Summary of the company’s second quarter: (1) sales rose 19.80% from $50,477,000 to $59,986,000 (2) earnings climbed 29 cents from a loss of 20 cents to a gain of 9 cents (3) Gross profit margin jumped 680 basis points from 21% to 27.80% (4) SG&A expenses fell 30 basis points from 25.60% to 25.30% (5) as a percentage of total sales, revenues from Dollar General climbed 39% from 14.20% to 19.60% (6) cash position rose $9 million (7) operating income generated a positive $3.80 million improvement from a loss of $2,311,000 to a gain of $1,504,000.

Other key metric highlights: The company’s “price to sales” ratio sits at .47 while its “price to book” ratio registers a 1.55 mark. The “price to book” ratio will change in a radical fashion, after its third quarter results are filed. That number could drop below the 1.00 figure, as a large nonrecurring gain (Green Street sale) of $40 million flows through the financials. It will represent the best net earnings (by leaps and bounds) the company has ever produced in its history. As a result, shareholders’ equity will blossom.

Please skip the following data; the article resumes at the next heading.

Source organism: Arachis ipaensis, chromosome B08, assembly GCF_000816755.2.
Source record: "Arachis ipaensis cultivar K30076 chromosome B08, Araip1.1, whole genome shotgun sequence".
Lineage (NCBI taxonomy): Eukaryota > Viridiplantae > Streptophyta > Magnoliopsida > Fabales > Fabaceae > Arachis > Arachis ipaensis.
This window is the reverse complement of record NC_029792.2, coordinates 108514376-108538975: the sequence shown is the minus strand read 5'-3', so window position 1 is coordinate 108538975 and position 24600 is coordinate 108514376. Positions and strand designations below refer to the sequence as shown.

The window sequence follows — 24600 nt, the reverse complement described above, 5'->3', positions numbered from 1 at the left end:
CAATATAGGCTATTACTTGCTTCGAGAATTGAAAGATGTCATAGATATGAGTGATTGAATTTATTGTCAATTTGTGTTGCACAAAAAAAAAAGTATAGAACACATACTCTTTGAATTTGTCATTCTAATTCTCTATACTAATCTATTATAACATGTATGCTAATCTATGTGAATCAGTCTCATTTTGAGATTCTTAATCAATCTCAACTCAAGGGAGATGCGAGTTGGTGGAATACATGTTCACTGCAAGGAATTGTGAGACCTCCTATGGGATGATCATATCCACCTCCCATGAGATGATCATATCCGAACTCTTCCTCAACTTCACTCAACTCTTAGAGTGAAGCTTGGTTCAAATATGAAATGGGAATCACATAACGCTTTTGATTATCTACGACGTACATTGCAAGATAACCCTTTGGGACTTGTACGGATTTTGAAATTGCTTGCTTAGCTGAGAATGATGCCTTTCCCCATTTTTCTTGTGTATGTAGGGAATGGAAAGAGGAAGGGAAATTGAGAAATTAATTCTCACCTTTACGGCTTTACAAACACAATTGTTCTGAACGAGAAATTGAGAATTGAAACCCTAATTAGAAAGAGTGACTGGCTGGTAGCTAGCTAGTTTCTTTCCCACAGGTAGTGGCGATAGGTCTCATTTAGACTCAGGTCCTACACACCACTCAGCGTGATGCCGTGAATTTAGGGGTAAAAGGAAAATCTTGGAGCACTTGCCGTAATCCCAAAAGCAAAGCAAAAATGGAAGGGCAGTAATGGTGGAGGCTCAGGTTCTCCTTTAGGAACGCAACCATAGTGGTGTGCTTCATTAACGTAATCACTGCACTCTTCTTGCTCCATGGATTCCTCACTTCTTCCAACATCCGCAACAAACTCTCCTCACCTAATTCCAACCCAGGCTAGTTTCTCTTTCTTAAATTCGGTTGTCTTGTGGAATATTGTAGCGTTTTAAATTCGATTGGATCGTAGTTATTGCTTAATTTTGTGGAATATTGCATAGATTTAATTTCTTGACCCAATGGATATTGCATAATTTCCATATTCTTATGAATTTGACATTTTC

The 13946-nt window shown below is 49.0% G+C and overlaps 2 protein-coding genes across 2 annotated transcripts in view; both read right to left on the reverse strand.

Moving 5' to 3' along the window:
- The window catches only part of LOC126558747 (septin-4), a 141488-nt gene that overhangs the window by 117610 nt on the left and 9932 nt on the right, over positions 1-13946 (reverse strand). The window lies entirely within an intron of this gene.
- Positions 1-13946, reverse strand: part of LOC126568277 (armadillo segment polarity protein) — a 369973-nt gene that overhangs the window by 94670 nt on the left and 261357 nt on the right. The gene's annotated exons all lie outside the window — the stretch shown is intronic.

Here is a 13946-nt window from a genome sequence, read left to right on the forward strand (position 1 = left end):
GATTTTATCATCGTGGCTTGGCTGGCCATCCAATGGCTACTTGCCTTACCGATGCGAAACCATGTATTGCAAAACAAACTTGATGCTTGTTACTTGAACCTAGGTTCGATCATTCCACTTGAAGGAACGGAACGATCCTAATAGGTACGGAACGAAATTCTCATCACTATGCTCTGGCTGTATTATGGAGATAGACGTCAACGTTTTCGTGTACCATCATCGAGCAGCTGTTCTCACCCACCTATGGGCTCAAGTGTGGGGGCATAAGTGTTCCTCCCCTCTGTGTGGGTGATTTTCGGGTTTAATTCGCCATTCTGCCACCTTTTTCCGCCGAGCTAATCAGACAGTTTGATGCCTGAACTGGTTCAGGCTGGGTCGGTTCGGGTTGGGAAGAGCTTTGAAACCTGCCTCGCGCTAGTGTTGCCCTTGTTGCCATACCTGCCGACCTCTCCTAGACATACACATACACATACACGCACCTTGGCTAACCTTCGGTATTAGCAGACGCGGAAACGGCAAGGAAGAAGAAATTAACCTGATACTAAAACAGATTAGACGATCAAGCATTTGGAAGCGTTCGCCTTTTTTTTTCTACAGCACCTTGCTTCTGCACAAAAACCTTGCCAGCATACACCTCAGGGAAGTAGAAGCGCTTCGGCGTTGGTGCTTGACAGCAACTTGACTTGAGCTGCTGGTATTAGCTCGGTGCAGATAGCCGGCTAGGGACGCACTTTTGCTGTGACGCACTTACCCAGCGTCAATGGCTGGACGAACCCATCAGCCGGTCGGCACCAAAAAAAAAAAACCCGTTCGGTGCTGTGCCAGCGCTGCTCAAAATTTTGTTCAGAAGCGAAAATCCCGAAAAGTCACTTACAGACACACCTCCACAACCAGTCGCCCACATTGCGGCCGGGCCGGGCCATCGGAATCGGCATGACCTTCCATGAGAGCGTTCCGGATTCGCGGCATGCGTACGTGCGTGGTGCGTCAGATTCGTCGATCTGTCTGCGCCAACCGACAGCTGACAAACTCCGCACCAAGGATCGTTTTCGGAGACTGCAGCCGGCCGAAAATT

Price target: $18


Food companies offer a high degree of safety and stability. The ones included in this article are all selling near multiyear lows and offer big reward potential. All the bad news and then some have already been baked into these stocks. As a consequence, they all produce a compelling risk to reward outcome. In addition, their low market caps make them vulnerable to merger and acquisition activity, such as a buyout attempt or management led effort to take private. Owning food stocks while utilizing QID as a hedge will definitely help you sleep better at night.